While Zimmer's signing press conference was going on Thursday inside Kauffman Stadium, Robinson was stepping onto a bus outside the stadium to join his Kansas City teammates for the flight to Pittsburgh.
In a move that becomes effective on Friday, Robinson was called up from Triple-A Omaha to give the Royals another bat off the bench for the Interleague series against the Pirates. Left-hander pitcher Ryan Verdugo, who spent just two games in KC without playing, was optioned back to the Storm Chasers.
"I found out last night about 10, 10:30, got a call from [director of Minor League operations] Scott Sharp who said, 'Hey, you're going to the big leagues,'" Robinson said, dressed in a suit to join the traveling party. "I hadn't heard anything about it before. I'd heard rumblings that there was going to be a position player moved from reading on the Internet, but nobody said anything to me until last night."
A left-handed power hitter, Robinson is looking forward to his big league debut at age 27. He was drafted in 2007 after his senior year at Troy University and has moved steadily up the organization chain, advancing a level each year.
In 2010 with Northwest Arkansas, he won the Texas League Triple Crown with a .335 average, 29 home runs and 98 RBIs. He had big numbers last year, too, with Omaha -- .326, 23 homers and 100 RBIs.
"Sometimes there's more to it than numbers. Sometimes it's more about opportunities," Robinson said. "With the strong Drafts that we've had with guys like [Mike] Moustakas and [Eric] Hosmer, it's kind of hard to find a spot for a 25th-round senior signing. You've got a guy you've signed for millions of dollars who's playing really well, that's just the business of the game. So you just kind of have to bide your time and be patient and keep showing them that I'm still here, I'm doing well. ... Not everybody's going to skyrocket like all the first-round guys."
With Interleague Play returning to Kansas City for three games against Milwaukee with the designated hitter back in the picture, there's no guarantee that Robinson will stay on the roster. However, the fact that the following two series will be at St. Louis and Houston should work in his favor.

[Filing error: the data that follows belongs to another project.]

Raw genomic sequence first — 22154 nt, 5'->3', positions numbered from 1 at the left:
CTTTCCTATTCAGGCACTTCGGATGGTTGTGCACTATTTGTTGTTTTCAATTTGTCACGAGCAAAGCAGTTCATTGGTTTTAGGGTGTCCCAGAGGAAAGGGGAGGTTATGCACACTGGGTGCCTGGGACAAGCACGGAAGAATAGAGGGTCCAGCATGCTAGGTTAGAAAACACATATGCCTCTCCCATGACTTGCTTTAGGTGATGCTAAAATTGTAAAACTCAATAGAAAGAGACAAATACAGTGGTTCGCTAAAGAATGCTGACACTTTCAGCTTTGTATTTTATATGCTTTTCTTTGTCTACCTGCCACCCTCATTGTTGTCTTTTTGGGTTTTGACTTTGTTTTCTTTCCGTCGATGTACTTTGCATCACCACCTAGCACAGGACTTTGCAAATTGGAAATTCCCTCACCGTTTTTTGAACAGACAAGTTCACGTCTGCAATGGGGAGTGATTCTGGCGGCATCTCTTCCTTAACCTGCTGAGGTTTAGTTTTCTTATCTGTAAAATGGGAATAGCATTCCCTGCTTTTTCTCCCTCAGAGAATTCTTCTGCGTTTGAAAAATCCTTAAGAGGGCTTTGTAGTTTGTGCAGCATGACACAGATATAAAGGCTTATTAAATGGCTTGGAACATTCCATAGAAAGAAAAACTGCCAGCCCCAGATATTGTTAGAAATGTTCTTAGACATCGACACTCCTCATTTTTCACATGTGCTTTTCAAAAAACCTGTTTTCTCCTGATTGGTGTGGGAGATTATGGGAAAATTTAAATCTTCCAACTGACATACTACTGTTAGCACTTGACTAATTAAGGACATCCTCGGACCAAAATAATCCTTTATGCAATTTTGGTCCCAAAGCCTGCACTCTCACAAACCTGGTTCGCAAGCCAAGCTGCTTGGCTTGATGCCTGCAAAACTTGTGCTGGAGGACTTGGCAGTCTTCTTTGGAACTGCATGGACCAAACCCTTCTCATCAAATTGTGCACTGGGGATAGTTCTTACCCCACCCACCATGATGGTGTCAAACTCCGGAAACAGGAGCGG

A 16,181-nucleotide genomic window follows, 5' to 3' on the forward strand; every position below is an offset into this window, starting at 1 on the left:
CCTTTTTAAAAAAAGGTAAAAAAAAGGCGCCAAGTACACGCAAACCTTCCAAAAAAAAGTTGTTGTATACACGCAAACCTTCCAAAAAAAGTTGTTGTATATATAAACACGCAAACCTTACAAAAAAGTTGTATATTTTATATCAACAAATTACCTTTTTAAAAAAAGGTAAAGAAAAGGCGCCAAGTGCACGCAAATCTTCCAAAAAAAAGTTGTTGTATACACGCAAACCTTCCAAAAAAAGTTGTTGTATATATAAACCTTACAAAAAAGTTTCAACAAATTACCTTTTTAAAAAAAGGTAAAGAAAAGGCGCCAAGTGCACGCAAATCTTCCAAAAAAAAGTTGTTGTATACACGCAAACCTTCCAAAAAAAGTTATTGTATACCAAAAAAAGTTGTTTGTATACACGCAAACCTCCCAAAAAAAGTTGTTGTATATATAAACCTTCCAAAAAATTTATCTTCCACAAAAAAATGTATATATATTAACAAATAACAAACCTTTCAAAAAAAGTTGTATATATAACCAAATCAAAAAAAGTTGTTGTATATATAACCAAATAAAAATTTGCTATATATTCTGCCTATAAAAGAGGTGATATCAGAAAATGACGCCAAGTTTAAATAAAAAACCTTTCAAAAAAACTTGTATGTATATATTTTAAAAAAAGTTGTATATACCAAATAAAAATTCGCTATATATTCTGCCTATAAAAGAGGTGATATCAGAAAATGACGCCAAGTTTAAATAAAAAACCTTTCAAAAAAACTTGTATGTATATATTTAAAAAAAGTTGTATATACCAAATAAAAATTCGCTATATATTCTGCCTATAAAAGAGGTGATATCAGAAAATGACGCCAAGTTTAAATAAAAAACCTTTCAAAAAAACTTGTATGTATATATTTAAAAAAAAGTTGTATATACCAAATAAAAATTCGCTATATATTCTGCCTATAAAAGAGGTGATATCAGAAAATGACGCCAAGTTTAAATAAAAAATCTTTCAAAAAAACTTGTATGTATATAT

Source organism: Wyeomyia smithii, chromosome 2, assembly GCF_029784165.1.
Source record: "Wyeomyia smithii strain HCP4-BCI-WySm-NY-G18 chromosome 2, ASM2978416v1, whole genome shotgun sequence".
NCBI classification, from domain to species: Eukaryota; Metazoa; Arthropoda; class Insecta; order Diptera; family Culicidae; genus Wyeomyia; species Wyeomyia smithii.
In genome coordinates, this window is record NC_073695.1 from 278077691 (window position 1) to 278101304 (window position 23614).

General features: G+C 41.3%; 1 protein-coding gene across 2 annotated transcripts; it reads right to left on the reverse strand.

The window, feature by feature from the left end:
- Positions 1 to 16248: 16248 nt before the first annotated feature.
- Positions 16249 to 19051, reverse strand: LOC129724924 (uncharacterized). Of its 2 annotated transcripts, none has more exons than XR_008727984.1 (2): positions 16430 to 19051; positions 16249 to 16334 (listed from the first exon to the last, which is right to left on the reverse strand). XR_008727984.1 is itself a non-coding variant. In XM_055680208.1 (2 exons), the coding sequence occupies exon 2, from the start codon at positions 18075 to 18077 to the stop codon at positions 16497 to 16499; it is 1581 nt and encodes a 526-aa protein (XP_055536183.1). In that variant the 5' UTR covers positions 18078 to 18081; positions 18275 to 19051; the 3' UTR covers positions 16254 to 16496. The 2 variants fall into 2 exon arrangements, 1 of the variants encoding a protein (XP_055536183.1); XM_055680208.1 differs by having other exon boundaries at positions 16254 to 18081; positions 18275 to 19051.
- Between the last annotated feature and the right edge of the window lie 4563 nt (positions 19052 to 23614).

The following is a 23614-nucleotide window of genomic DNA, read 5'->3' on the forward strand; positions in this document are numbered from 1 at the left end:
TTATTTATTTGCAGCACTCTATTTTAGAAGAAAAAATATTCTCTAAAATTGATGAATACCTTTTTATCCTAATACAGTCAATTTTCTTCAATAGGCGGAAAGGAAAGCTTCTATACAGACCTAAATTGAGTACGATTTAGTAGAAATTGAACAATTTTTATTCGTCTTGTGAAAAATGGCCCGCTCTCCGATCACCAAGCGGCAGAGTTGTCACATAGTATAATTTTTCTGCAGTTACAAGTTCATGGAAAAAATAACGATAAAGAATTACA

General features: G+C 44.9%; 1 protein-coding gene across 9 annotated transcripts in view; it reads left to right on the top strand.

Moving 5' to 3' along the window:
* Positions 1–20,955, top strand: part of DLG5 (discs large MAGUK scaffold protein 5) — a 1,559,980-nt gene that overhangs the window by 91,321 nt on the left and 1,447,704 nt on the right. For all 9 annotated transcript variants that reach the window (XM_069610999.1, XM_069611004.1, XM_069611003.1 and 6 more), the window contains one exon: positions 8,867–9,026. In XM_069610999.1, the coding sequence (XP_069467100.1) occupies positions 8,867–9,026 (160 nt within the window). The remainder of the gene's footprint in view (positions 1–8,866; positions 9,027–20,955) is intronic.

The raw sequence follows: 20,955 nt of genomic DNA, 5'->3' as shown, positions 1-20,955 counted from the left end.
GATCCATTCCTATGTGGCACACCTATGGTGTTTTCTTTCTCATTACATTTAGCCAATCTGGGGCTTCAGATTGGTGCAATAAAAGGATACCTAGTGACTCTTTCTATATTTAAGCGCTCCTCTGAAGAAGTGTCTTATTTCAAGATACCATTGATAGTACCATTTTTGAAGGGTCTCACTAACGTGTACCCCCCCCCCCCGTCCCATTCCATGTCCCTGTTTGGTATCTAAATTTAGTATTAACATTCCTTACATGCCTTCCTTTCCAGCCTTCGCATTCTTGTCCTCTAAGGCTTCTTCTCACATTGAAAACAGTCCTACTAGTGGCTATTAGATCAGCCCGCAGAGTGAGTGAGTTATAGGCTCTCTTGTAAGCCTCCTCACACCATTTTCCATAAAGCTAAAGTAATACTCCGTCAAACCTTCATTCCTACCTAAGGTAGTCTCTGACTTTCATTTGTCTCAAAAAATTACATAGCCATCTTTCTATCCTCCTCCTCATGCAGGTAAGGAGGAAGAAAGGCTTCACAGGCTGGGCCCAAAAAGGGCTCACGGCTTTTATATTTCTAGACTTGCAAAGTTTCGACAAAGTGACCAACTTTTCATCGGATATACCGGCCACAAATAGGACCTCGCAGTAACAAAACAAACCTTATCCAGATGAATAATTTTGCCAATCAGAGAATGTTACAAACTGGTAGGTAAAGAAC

"This is one of those things I've done my whole career," Robinson said. "I'm going to go where they tell me to go and play where they tell me to play. Those decisions aren't really up to me, so I'm going to soak up every minute of this and enjoy it. Whatever happens when Interleague Play isn't in effect anymore, I'll go with that."
Getting a promotion to the Majors after so many years was a happy occasion for Robinson and his wife Samantha, who was flying to be with him in Pittsburgh.
"My wife was there with me and she got really excited and I called my parents and my coach from college and told him," he said.
Because the announcement wasn't made until Thursday afternoon, Robinson hadn't shared the news with many friends, and his Omaha teammates didn't find out until they got to Werner Park and he wasn't there.
"They're sending me text messages and saying, 'Why didn't you tell us?' But I didn't know," he said.
Robinson didn't find many strangers on the charter flight to Pittsburgh.
"I feel really comfortable around this group because half the guys in there I've come up with and played with," he said. "I've had Mike Moustakas and Eric Hosmer hitting in front of me for three or four years and a lot of the pitchers I've played with -- [Kelvin] Herrera and guys like that. So I look forward to being a part of what they're a part of now and getting to share it with them. We've gone through the Minor Leagues and finally I've gotten here and I get to see what they've got to enjoy over the past year or year and a half."
In 60 games with Omaha this season, Robinson hit .314 with a .418 on-base percentage, eight homers and 37 RBIs.
"It's just about being patient and waiting your turn and hoping that you do get an opportunity and making the most of it, which I hope to do here now," he said.
Dick Kaegel is a reporter for MLB.com. This story was not subject to the approval of Major League Baseball or its clubs.